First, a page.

We all have hundreds of firsts throughout our life. First steps, first day of school, first sports goal, first kiss, first house; the list goes on and on, but I’d like your coffee to still be warm when you’re done reading this. For those who have a passion for the outdoors, another memorable list exists from the first fishing trip, first trophy fish, and equally as memorable, the first boat breakdown on the water. Those lucky enough to go on a fly -in fishing trip, will no doubt ever forget their first commute to the wilderness in a bush plane. I for one, won’t forget my first.
Rewind to 2007, I was fresh out of school eagerly working in Northern Manitoba, with a Leatherman strapped on my belt flying over the vast wilderness, and un-controlled wide-open airspace, half way to my dream of being a bush pilot. The only problem, I was flying from gravel runway to gravel runway. While technically I was a bush pilot, there was always a slight fraudulent feeling, as if there was one box on the “Bush Pilot” checklist left unticked. I loved every minute of my job and though the days were long, and days off sparse, it was very rewarding. Saturday’s were our days off for the land based pilots, but with a list of fun activities similar to that of a 3 year old’s favorite foods, we found some sort of work to keep us busy. We were sitting around the campfire on Friday night reflecting on the diverse week of work we’d all had. My Coleman camp chair had a big hole in it from a spark of flying ash at the fire the night before. The float pilot, with a busy Saturday schedule, asked if I would join him along in the Otter to assist untie canoes, dock, etc. (for those that have flown in the Otter and witnessed trying to reach the dock on a windy day, you’ve probably noticed the pilot with a determined, albeit, frustrated look, and most probably talking to himself a reassurance that everything will be ok.) With as much hesitation as a mosquito to an arm after 10pm, I said yes with the slightest giggle, that I had to pretend was caused by a bug bite. 4:30am came in lightning fashion, reminding me of my childhood Christmas mornings. The sky had a faint glow, the air still, and the rumbling of an idling piston radial engine could be heard. The feeling of ‘Is there anything better than this?’ consumed me and I trotted to the water minutes later. The gravel road to the dock was short with a slight hill. As I got closer, the Otter came into sight. The large tail standing tall, the sun had just cracked the horizon and reflected off the wingtip emitting rays in all directions. The closer I came, the louder it was, the more I felt the power in my chest. After gazing at the plane for a few minutes, the engine shut down, warm up complete, and the pilot hopped out onto the dock. Time for the real work to begin! We had 5 men, gear, gas, beer, an outboard motor, beer, a canoe strapped to the float, oh and more beer. Sound familiar?
Thirty minutes later, with a load of people, cargo, and fuel, we were ready for go time. I was given a brief on how to hold the Otter during start up, always making sure the propeller never came anywhere near the dock. I took this responsibility as if I was asked to park a Ferrari in a full parking garage. I pushed the bow of the float out from the dock, and held the rear float rope. The whine of the starter engaging, scared the birds on dock who had come over to get a look at their big flying friend. A few propeller rotations later, the engine roared to life. I lunged onto the float as it pulled away from the dock, trying to keep my composure like this wasn’t the coolest thing I’d ever done. As I walked through the cabin up to the front seat, I tried to keep the look off my face like I’d just met The Beatles. At best, they’d just think I had a birth defect which caused me to smile every minute of the day. I got to my seat next to the pilot, buckled in and it all began to sink in. The vibrations so relaxing they would put any mall massage chair to shame, the smell of the 1950’s interior, the view out the front window looking at water all around. I couldn’t help but keep my eyes from wandering. The nostalgia of the 50-year-old cockpit, the simplicity in the design, and engineering was truly unlike anything I have ever experienced. We taxied for almost 5 minutes, turned around and then I heard the words: “All set?” “Heck yes!” The throttle opened smoothly, before I knew it 650 horsepower was screaming at us. The vibrations, the rumblings, the feelings in the chest I’d felt earlier, all seemed like a drive in a Prius on a paved road. I now know when someone refers to a sound as “deafening” exactly what they mean. Half a minute later, with my senses in overdrive, she lurched into the air. The water was calm that day but there’s a different kind of calm when you lift off the water into the still air. The engine noises, the vibrations while still present, felt oddly quiet and majestic. I finally had that feeling. That feeling as a child of watching float planes flying overhead, hearing them roar off in the distance, wondering where they were going. I was now in that plane looking down. The hundreds of miles of untouched lakes and rivers. So many new runways, questioning how many lakes have never been set on.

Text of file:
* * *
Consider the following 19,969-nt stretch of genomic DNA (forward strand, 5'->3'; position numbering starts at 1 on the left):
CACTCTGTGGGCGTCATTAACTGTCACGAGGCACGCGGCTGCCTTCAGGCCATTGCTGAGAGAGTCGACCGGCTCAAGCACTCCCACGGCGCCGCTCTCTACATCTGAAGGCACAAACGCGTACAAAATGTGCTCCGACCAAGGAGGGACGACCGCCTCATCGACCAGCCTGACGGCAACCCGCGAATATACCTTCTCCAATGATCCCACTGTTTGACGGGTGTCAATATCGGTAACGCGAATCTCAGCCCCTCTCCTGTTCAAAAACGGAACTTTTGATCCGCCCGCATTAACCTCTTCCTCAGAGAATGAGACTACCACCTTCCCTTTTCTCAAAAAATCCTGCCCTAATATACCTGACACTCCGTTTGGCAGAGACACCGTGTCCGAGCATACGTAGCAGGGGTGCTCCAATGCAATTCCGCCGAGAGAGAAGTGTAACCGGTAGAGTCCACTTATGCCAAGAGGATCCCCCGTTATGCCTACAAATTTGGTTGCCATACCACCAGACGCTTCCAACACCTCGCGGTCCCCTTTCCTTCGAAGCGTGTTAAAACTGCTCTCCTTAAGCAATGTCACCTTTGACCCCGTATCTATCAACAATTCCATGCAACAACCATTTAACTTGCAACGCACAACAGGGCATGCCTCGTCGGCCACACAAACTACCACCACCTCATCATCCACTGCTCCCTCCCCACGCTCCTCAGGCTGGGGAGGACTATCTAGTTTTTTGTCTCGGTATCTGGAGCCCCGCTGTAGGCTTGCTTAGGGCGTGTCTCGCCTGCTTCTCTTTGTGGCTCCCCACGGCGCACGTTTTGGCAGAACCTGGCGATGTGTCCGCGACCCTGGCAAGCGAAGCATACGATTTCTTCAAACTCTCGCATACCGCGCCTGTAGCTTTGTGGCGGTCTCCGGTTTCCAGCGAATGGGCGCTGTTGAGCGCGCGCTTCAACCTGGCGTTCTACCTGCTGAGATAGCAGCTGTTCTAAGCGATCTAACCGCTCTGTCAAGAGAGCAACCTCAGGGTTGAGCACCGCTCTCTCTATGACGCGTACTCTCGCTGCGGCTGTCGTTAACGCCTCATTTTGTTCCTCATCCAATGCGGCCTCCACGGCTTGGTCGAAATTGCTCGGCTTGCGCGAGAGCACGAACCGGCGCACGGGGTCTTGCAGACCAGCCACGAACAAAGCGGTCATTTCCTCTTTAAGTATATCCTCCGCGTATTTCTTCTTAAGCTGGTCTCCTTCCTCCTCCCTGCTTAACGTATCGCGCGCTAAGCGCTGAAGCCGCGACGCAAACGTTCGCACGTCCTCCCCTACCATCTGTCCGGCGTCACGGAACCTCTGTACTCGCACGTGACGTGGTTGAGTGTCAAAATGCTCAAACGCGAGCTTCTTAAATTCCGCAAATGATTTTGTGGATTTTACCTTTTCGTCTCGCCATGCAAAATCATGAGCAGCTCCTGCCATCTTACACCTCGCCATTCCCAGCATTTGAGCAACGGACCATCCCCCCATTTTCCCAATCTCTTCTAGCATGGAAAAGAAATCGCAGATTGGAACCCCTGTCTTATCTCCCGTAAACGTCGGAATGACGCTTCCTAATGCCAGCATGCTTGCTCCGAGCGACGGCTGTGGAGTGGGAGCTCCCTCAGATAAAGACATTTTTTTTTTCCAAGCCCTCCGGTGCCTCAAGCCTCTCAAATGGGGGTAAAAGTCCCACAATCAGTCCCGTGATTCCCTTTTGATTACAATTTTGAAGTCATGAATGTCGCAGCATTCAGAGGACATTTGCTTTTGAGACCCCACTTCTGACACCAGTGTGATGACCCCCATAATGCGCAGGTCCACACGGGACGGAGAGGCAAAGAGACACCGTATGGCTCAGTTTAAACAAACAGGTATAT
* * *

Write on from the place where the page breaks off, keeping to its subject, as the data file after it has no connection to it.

Much like a roller coaster, my ride came to an end just as fast as the anticipation leading up to it. Before I knew it we were back at the dock, a successful trip dropping of the guests, the canoe, fuel, oh and the beer. As I walked back to the crew house, I pondered how I could go back to flying wheels again. It seemed like getting the keys to mom’s hatchback when dad’s Chevelle was parked in the garage. They say smell is the strongest scent tied to memory. To this day when I sit in and smell the cockpit of a beaver or an otter, or hear an old radial start, I remember that day, that flight, the very first.